The competent authorities and the CPVO should charge fees for the processing of applications, the formal and technical examinations including audits, variety of denomination, and the maintenance of the varieties for each year for the duration of the registration.
While this law may initially only be targeted at commercial gardeners, it sets a precedent to sooner or later go after home gardeners and require them to abide by the same insane regulations.
"This is an instance of bureaucracy out of control," says Ben Gabel. "All this new law does is create a whole new raft of EU civil servants being paid to move mountains of papers round all day, while killing off the seed supply to home gardeners and interfering with the right of farmers to grow what they want. It also is very worrying that they have given themselves the power to regulate and licence any plant species of any sort at all in the future -- not just agricultural plants, but grasses, mosses, flowers, anything at all -- without having to bring it back to the Council for a vote."
"While this law is proposed in Europe, it is deeply disturbing," notes Tubbergen. "If passed it would take away the rights of many Europeans that are fundamental and for a long while have been assumed -- the right to grow your own food."
Tubbergen goes on to say as the article writer states, while the initial law is directed at commercial growers, once passed it may be extended to private growers as well.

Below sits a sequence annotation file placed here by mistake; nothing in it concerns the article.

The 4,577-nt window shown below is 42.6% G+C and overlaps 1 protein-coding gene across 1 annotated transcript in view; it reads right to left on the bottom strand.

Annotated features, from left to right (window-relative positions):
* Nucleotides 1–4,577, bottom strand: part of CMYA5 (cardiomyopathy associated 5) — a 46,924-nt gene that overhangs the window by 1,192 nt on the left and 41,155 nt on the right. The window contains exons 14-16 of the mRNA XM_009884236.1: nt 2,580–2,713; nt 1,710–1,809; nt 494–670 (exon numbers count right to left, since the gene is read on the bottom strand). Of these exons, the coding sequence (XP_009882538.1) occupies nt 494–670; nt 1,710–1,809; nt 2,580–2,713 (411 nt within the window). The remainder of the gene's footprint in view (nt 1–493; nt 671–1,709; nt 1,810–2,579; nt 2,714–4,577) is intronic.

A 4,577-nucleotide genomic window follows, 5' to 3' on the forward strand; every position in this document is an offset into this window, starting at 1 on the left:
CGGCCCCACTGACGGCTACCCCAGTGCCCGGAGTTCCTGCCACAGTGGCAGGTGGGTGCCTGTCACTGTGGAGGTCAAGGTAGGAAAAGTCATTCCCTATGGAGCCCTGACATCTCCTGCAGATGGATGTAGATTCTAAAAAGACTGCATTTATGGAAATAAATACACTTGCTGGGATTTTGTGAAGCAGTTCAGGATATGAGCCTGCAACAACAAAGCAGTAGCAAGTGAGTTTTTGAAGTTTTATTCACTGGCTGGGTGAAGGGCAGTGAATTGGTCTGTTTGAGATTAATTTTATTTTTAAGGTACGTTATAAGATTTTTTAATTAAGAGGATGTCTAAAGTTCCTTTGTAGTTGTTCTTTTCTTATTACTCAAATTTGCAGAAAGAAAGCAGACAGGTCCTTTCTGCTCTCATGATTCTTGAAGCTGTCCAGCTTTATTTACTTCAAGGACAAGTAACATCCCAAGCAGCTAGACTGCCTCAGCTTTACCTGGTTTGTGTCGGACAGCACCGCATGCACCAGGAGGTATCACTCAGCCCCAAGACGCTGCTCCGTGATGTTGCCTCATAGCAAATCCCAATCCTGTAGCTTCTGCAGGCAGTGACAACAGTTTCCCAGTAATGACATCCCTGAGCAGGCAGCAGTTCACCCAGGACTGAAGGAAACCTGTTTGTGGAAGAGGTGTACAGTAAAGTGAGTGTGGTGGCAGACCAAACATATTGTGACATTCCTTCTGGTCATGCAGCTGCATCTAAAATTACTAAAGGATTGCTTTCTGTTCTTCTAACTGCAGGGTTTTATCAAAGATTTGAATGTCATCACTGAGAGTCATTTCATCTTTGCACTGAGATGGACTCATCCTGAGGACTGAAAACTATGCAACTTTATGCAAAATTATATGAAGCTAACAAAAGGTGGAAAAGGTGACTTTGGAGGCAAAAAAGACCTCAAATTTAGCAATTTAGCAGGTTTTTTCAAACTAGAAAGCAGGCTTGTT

"Once in place such regulations don't shrink or relinquish power, they just get bigger," concludes Tubbergen. "Often to the detriment of those they were established to protect in the first place."
To read the blog in its entirety go to http://www.dennistubbergen.com and select his May 14, 2013 entry.
About Dennis Tubbergen
Tubbergen’s syndicated radio show can be heard on metro Michigan stations WTKG 1230 AM and WOOD Newsradio1300 AM and 106.9 FM.
Dennis Tubbergen has been in the financial industry for over 25 years and has his corporate offices in Grand Rapids, Michigan. Tubbergen is CEO of PLP Advisors, LLC and has an online blog that can be read at www.dennistubbergen.com. To view Tubbergen’s latest Moving Markets? newsletter, go to www.moving-markets.com.
The opinions expressed herein are those of the writer and not necessarily those of USA Wealth Management, LLC. This update may contain forward-looking statements, including, but not limited to, statements as to future events that involve various risks and uncertainties. Forward-looking statements involve known and unknown risks, uncertainties and other factors which may cause actual events or results to differ materially from those that were forecasted. Therefore, no forecast should be construed as a guarantee. Prior to making any investment decision, individuals should consult a professional to determine the risks, costs, benefits and fees associated with a particular investment. Information obtained from third party resources is believed to be reliable but the accuracy cannot be guaranteed.